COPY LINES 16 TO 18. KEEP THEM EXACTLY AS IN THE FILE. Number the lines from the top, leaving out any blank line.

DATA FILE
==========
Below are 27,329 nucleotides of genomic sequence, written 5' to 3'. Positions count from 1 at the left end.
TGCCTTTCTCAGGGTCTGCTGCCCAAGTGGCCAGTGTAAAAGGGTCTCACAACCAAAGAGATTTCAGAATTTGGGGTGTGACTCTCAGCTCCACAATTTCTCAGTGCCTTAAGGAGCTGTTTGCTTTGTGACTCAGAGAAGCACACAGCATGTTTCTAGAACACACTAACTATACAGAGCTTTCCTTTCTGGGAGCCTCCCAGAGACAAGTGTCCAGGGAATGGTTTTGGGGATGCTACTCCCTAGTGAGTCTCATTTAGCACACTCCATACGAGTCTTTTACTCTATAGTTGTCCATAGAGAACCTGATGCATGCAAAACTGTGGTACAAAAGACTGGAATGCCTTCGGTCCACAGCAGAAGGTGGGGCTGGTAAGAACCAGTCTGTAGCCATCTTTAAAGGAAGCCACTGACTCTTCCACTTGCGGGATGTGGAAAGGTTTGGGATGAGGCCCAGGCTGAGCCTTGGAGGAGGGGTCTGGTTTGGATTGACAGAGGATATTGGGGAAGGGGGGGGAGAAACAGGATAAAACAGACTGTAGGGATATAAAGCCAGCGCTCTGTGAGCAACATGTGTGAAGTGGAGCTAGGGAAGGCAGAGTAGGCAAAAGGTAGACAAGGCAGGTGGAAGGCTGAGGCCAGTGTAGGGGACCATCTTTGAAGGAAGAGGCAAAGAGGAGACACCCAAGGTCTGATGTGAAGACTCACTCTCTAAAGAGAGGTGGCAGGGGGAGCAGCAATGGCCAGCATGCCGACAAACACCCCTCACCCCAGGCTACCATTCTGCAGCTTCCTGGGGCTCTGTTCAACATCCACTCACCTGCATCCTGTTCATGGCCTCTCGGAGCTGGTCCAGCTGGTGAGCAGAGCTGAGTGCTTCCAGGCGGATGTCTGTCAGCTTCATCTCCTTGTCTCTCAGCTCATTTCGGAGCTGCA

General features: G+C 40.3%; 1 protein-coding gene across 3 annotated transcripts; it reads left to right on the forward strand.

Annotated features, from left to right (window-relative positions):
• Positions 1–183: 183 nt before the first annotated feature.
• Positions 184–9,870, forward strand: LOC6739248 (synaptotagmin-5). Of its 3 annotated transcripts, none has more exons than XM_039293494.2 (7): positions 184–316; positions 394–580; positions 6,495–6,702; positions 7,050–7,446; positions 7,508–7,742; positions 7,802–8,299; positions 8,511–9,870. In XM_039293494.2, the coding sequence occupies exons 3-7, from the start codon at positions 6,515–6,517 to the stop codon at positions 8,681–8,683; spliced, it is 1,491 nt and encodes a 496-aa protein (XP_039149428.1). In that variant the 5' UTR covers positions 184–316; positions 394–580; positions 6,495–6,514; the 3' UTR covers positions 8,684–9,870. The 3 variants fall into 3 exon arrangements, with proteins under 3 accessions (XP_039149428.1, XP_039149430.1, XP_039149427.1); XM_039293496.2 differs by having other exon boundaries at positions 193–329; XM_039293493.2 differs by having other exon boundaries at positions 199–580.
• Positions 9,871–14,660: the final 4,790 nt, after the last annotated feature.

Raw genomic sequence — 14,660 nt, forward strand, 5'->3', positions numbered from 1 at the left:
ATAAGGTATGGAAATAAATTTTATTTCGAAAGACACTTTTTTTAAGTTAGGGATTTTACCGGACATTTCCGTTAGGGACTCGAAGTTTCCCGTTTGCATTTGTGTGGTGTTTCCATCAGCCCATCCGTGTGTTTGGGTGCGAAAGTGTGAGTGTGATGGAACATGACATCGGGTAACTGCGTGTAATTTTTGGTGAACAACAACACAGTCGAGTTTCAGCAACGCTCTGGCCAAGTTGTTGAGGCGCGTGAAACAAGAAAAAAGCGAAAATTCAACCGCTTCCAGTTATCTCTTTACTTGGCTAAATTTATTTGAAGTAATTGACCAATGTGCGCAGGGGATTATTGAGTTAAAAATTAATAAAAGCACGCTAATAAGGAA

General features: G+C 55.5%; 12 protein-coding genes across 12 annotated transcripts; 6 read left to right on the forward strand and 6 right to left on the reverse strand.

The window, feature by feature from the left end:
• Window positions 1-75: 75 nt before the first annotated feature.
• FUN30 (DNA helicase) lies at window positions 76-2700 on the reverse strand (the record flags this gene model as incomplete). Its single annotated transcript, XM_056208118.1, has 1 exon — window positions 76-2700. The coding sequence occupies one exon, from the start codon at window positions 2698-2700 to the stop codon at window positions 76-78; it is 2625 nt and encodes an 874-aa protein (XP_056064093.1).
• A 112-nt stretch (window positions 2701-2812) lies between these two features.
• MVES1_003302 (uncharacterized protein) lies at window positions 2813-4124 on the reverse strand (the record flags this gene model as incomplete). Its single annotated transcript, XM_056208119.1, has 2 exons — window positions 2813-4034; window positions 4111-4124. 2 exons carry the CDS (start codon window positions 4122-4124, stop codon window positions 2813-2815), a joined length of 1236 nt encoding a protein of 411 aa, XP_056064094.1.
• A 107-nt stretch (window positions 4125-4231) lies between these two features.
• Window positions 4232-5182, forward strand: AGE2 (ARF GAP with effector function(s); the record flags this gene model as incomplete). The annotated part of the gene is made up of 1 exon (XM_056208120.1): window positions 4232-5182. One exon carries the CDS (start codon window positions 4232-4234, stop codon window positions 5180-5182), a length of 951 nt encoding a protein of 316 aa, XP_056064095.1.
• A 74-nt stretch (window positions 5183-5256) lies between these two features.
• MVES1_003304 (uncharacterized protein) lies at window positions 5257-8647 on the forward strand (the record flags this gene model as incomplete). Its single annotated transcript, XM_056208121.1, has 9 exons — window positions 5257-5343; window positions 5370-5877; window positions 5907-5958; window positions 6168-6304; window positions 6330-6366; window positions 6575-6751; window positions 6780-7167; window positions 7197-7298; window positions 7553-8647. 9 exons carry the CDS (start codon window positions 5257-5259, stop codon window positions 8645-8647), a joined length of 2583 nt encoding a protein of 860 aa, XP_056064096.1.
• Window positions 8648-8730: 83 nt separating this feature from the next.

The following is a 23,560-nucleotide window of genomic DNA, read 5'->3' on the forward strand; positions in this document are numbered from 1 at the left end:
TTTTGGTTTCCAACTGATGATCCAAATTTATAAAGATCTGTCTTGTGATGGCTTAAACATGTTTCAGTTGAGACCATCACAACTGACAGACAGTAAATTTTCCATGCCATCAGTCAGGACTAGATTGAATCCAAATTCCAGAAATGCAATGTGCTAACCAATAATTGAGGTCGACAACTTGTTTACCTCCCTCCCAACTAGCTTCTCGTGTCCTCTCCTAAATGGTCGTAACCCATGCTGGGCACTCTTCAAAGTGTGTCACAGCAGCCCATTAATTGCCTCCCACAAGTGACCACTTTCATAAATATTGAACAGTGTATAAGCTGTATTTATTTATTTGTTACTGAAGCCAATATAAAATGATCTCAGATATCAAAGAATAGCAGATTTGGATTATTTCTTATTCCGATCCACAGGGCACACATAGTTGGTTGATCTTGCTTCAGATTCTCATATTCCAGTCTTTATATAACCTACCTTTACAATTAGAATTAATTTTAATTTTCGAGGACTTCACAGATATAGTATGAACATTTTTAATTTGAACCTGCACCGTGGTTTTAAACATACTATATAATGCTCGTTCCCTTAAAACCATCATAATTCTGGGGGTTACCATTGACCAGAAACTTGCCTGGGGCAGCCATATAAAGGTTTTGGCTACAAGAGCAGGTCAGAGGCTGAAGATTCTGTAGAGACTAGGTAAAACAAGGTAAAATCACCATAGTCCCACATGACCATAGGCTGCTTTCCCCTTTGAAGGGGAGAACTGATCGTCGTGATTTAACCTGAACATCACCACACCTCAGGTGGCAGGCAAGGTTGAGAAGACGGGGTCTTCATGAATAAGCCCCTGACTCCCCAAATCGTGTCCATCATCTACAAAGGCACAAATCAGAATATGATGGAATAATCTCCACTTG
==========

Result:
• A 107-nt stretch (window positions 4125-4231) lies between these two features.
• Window positions 4232-5182, forward strand: AGE2 (ARF GAP with effector function(s); the record flags this gene model as incomplete). The annotated part of the gene is made up of 1 exon (XM_056208120.1): window positions 4232-5182. One exon carries the CDS (start codon window positions 4232-4234, stop codon window positions 5180-5182), a length of 951 nt encoding a protein of 316 aa, XP_056064095.1.
• A 74-nt stretch (window positions 5183-5256) lies between these two features.